How to Legally Implement Your Business’ Mandatory Vaccination Policy

HR services

The COVID-19 pandemic shook the business world last year. The time since then has been marked with much uncertainty for business owners and managers. They have gone through rapid transformations, and some have even overhauled their entire business model. Unfortunately, the uncertainty found in many aspects of business is still present and shows no signs of waning anytime soon.

One area with much contention and uncertainty is related to the COVID-19 vaccines. Admittedly, many employers walk a very fine line trying to balance employee medical rights with the safety concerns for other employees and customers. To demonstrate a commitment to public health and safety, many employers have been implementing COVID-19 vaccine mandates. But these actions have stirred a lot of controversies and led many to wonder if it is legal for a business to require vaccination.

Legal Support for Mandatory Vaccination Programs

The short answer is that yes, it is legal for most private companies and governmental agencies to require employees to become vaccinated as a condition of employment. Employees who refuse may not have legal protections unless they have a disability or a sincerely held religious belief preventing vaccination. These exceptions entitle a person to a reasonable accommodation under civil rights legal protections.

Guidance from the Equal Employment Opportunity Commission (EEOC) has stated that mandatory vaccination programs are not generally prohibited under federal anti-discrimination laws. But they must account for accommodation obligations. Additionally, President Biden implemented a COVID-19 Action Plan earlier this year. This plan includes an OSHA strategy to develop a rule that all employers with over 100 employees ensure their team is fully vaccinated. Alternatively, employers may test unvaccinated workers weekly. Because of these requirements, COVID vaccination programs may align with the anticipated direction that federal employment laws may take soon.

Concerns with Mandatory Vaccination Programs

However, just because mandatory vaccination programs are legal doesn’t mean that they will be easy to implement. As a result, employers must address several HR services concerns to ensure that their mandatory vaccination policies are legal. Chief among these concerns are the following issues:

  • Disability Accommodations: The Americans with Disabilities Act (ADA) requires employers to provide reasonable accommodations to employees with a disability unless the employer can demonstrate the accommodation will create undue hardships for their company. Individuals with some conditions may be advised by their medical provider not to get the vaccine. It would be reasonable for the employer, through their HR services, to make an exception for these instances. Those working in medicine may also be impacted by these regulations, though. The employer may argue that a failure to have a vaccinated workforce could put undue hardship on the facility. This area may see many legal challenges in the coming months since COVID-19 vaccine mandates are so new.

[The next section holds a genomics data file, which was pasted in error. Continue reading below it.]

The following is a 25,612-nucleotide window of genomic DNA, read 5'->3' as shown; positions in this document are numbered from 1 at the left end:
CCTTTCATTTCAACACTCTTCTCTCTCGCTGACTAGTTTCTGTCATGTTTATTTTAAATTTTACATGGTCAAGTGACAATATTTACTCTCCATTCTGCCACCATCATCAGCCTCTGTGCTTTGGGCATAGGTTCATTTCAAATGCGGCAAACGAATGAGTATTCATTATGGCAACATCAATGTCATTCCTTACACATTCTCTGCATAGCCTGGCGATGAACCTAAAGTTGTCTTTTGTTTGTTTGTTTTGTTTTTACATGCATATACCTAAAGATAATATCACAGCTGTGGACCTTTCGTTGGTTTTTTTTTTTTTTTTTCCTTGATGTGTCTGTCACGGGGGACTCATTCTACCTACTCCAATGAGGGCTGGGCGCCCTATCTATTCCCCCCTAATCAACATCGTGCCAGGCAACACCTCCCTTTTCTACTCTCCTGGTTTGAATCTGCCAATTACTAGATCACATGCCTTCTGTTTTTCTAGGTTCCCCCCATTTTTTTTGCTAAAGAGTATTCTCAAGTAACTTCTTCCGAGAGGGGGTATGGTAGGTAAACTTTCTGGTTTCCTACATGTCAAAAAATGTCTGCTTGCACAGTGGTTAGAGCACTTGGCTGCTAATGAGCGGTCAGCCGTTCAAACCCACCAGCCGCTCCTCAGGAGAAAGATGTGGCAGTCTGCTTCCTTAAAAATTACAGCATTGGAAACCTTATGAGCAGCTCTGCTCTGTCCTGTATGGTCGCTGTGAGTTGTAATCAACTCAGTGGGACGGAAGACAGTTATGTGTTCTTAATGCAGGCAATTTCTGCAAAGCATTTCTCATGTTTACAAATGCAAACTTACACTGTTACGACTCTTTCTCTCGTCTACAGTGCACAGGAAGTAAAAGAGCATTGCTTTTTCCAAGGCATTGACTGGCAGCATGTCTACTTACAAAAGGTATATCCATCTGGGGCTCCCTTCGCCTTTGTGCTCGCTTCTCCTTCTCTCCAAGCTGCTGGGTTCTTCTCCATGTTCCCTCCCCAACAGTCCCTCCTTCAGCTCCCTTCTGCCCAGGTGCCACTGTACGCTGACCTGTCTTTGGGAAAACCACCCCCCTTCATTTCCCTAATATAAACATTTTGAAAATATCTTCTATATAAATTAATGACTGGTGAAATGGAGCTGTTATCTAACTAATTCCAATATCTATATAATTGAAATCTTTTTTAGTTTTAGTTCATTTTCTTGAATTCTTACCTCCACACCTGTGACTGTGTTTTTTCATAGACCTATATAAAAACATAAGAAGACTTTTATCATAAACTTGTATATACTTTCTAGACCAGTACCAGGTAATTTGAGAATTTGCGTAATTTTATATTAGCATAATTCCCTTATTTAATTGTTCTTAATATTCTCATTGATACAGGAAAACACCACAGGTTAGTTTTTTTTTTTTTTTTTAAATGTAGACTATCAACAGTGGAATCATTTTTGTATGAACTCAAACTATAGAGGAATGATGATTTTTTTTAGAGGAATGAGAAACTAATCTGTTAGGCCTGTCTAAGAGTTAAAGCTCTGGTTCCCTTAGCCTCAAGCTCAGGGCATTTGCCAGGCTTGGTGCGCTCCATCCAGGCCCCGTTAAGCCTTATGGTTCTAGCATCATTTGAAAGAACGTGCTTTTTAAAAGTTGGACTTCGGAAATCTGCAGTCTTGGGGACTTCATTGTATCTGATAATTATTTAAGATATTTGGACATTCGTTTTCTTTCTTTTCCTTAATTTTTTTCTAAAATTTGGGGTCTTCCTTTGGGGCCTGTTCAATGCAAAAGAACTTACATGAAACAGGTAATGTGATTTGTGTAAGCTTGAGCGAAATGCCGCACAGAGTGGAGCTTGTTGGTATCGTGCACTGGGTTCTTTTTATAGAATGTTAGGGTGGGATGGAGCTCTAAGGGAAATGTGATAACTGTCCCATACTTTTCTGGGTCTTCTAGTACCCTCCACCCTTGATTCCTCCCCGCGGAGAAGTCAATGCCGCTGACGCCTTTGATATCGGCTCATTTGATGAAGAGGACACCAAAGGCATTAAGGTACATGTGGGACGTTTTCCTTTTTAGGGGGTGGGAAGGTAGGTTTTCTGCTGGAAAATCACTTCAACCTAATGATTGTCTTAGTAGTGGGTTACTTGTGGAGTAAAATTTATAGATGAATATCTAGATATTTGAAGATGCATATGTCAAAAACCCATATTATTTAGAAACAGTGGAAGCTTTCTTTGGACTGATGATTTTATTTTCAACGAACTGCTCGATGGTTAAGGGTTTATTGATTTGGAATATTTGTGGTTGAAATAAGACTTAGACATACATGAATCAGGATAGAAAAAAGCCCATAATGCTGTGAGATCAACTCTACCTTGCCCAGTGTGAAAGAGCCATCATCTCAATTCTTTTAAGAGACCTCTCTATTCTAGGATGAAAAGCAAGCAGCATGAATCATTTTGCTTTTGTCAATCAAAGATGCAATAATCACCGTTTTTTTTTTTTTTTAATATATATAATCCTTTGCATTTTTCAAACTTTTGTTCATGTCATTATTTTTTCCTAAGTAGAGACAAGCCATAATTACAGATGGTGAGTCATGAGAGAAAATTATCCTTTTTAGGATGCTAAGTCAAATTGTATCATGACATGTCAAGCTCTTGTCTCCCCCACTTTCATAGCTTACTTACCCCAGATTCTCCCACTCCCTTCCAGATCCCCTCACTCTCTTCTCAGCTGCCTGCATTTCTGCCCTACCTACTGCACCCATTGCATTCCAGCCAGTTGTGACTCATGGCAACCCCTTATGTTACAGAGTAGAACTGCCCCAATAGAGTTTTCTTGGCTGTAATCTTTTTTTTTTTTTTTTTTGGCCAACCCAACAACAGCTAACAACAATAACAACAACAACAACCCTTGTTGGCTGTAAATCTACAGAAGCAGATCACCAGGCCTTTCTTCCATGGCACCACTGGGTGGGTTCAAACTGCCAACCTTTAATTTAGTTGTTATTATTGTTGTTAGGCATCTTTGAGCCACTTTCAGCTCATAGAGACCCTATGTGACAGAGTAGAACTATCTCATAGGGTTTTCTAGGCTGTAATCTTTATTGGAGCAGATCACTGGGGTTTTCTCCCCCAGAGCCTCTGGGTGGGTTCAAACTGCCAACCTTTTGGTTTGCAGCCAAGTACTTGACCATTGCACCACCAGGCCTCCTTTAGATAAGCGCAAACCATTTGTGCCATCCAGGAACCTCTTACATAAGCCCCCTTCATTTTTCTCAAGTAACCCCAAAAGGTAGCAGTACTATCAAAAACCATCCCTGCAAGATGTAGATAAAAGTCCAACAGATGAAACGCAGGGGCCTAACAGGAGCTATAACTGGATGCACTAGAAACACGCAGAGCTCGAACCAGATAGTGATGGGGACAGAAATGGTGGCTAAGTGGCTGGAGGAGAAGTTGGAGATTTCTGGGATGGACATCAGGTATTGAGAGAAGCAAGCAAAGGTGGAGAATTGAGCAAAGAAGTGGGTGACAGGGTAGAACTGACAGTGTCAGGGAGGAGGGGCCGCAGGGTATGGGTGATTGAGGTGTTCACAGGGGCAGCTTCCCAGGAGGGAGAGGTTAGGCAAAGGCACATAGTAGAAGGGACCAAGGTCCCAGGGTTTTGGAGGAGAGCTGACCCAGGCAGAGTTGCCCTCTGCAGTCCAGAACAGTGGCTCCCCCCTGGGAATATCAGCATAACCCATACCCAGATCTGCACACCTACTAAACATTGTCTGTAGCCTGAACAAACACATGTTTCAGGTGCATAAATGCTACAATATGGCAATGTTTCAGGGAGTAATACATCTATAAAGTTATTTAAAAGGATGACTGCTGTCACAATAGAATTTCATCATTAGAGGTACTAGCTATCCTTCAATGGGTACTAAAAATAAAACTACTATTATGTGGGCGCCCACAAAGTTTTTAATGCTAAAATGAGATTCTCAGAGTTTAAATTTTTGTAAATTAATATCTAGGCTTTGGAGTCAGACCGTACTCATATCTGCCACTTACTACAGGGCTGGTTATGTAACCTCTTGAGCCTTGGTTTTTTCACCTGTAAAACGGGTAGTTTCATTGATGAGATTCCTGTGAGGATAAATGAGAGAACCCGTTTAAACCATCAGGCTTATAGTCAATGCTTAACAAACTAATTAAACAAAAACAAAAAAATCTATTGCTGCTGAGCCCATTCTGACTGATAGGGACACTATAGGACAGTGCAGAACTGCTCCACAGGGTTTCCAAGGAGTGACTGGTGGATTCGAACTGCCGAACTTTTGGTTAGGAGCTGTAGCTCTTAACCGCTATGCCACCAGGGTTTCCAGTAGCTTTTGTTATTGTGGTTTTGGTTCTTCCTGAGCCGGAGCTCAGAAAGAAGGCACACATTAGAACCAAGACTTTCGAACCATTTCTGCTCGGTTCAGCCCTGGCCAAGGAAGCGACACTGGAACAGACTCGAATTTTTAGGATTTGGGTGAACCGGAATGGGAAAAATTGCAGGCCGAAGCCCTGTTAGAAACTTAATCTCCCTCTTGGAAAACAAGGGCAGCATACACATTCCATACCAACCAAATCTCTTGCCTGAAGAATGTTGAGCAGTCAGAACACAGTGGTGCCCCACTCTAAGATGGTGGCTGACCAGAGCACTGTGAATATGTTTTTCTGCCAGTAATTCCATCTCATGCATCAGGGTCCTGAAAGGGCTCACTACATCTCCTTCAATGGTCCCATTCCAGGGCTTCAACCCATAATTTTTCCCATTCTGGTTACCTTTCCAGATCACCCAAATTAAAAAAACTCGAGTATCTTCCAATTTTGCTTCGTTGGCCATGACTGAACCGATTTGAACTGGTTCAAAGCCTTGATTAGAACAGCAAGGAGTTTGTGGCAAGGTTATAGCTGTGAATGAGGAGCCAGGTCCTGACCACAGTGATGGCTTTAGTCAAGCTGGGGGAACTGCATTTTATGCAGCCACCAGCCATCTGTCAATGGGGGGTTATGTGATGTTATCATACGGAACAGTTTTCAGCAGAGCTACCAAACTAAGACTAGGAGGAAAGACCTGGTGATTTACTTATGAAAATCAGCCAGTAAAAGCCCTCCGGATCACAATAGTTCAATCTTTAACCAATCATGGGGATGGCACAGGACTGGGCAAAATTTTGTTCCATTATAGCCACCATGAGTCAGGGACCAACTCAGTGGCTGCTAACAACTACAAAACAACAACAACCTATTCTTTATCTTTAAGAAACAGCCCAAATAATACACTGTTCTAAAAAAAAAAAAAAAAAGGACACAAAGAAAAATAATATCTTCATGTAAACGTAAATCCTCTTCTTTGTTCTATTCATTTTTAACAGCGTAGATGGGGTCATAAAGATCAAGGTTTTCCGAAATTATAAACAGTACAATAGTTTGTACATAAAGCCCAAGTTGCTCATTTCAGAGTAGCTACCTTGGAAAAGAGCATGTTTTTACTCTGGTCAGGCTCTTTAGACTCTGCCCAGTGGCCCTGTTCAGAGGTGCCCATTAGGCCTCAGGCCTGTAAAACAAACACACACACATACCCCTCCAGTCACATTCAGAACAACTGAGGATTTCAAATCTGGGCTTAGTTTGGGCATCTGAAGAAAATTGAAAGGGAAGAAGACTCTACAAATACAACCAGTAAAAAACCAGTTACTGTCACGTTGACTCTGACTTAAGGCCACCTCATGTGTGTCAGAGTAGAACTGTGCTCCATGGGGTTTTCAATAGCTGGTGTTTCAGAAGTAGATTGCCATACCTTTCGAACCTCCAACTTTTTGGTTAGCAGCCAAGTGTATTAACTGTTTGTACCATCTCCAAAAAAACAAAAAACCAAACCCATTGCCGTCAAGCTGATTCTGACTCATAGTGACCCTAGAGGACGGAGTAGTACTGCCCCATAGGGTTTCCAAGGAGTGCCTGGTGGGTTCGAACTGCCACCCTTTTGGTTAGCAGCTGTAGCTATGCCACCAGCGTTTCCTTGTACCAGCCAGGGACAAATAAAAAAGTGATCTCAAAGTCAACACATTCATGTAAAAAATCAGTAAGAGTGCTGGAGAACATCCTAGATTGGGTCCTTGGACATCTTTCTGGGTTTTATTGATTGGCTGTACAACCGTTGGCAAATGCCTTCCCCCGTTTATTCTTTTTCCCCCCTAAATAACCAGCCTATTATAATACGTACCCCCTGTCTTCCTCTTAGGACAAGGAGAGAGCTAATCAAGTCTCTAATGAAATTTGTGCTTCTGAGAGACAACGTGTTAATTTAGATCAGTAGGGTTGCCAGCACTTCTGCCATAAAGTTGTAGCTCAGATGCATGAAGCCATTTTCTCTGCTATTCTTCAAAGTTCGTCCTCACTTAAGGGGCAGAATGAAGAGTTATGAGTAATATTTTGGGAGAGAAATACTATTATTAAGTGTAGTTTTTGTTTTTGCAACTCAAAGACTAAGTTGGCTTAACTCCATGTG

• Religious Exemptions: Title VII of the Civil Rights Act of 1964 also requires that employers provide accommodations for an employee’s sincerely held religious belief related to vaccines. Similar to ADA, this law does provide exceptions when it would cause undue hardship for the employer.
  • Vaccine Administration: Employers with mandatory vaccination programs must exercise caution if they plan to administer the vaccine themselves. The EEOC has stated that an employer’s use of pre-screening questions related to vaccination status may constitute a disability-related inquiry. Therefore, employers must show the business necessity of the pre-screening questions.
  • Time Considerations: Federal law may entitle some employees to be eligible for compensation during the time spent getting the vaccine if the employer requires it. A failure to adequately pay for this time could result in an expensive lawsuit. OSHA also recommends providing paid leave for those who get vaccinated and suffer from vaccine side effects.
  • Workers Compensation: Employers that administer vaccinations in the workplace also need to determine whether alleged injuries related to the vaccine are eligible for workers’ compensation insurance. The restrictions related to this may vary from state to state.
  • Refusal Policy: Employers will also have to develop a policy for those who refuse the vaccination. The EEOC guidance has determined that employers can ban employees from the workplace if they refuse to get vaccinated. This guidance offers the employer some protections, but companies must be very cautious about treating all employees the same under any policy they adopt.

Mandatory vaccination programs in the workplace are still a very new concept. While the prevailing guidance from the federal level has supported the legality of these programs, it is still important to remember that state and local jurisdictions may have alternative laws governing mandatory vaccination programs. In addition, since these programs are so new, they will likely be contentious for a while. To learn more about implementing a legal mandatory vaccination program at your company, contact CA HR Services today.

The mission at CA HR Services is to provide our valued clients dedicated, custom, and expert HR/Payroll services that exceed expectations. Regardless of the issue, we perform each task with confidentiality and the utmost integrity and in a manner that is consistent with a business’ own unique philosophy.